At very low strain, the molecular mechanism for elasticity arises from the distortion, or stretching, of kinks along the chain contour. Physically, the applied strain causes the kinks to be forced beyond from their thermal equilibrium end-to-end distances. A force constant for this regime can be estimated by sampling molecular dynamics (MD) trajectories of short chains.[8] From these MD trajectories, the probability distributions of end-to-end distance for short kinks, comprised of 2-4 isoprene units, can be obtained. Since these distributions (which turns out to be approximately Gaussian) are directly related to the number of states at each distance, we may associate them with an entropy change of the kink. By numerically differentiating the probability distribution, the change in entropy, and hence free energy, with respect to the kink end-to-end distance can be found. The force model for this regime is linear and proportional to the temperature divided by the chain tortuosity (the ratio of the chain contour length divided by its end-to-end distance).

Moderate chain extension regime, Ib[edit]

The physical process that gives rise to the elastic force in the moderate chain extension regime is the gradual straightening of the chain. At full chain extension, (i.e., the onset of regime II), the applied tension forces all of the isoprene units along the chain backbone to lie along piece-wise straight lines. Numerous experiments [16] strongly suggest that the molecular mechanism responsible for the elastic force must be associated with a change in chain entropy.[9] How does a chain become straight? From MD simulations of free natural rubber molecules at temperatures near 300 K, we can study the conformations of the chain backbone. We find that departures of the chain backbone from linearity occur over contour lengths of just a few isoprene units (a kink).

Figure 2. Isoprene molecular structure. A backbone unit is the 4-carbon chain consisting of atoms 1–4. In a chain, H atoms 17 and 18 would be replaced by C atoms of adjacent units.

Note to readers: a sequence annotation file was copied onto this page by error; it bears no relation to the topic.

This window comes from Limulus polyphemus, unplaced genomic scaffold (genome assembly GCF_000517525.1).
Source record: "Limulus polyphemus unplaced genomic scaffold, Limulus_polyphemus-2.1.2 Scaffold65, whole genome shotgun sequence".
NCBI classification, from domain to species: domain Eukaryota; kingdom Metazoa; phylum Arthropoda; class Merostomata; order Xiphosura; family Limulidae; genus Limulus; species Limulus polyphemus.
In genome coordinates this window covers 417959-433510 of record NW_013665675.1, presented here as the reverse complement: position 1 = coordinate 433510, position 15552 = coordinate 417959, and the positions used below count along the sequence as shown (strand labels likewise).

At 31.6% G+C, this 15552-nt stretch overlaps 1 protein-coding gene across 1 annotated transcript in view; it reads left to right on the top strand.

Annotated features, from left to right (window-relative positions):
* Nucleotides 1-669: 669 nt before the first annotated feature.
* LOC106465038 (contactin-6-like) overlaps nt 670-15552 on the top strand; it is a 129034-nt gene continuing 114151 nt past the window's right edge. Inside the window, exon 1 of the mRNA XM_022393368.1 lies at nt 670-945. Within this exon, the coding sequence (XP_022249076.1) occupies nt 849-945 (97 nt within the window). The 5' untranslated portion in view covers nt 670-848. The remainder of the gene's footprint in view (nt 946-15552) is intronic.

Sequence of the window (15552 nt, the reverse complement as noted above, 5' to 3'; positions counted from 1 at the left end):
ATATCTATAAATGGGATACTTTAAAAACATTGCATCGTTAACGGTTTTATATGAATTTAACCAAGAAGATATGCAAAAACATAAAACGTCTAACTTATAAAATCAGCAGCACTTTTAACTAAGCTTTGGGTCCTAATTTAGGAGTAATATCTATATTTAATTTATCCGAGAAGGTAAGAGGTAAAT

Although an isoprene unit (Fig. 2) is free to rotate about each of its single C-C bonds, there are typically 3 favored rotational conformations, separated by ~120 degrees, that correspond to energy minima. An isoprene unit has three single C-C bonds and 18 allowed[9] rotational conformations, each one with a unique end-to-end distance and energy. States with shorter end-to-end distances tend to have a higher energy.[9] We designate these as ‘compact’ states and those having greater end-to-end distances as ‘extended’. As a network chain is gradually extended toward linear (but still confined by a surrounding tube), kinks must be straightened. Six of the 18 isoprene rotational conformations are extended states and, as the chain is straightened, more and more of the isoprene units are forced to spend more time these states. It is the decrease in entropy associated with reducing the number of rotational states allowed for each isoprene unit that gives rise to the elastic force in this regime. A force constant for chain extension can be estimated from the change in free energy associated with the entropy change that occurs as the occupancy of some rotational states is decreased.[9] As with regime Ia, the force model for this regime is linear and proportional to the temperature divided by the chain tortuosity (the ratio of the chain contour length divided by its end-to-end distance). As the chain is extended, the tortuosity decreases from its initial value to 1.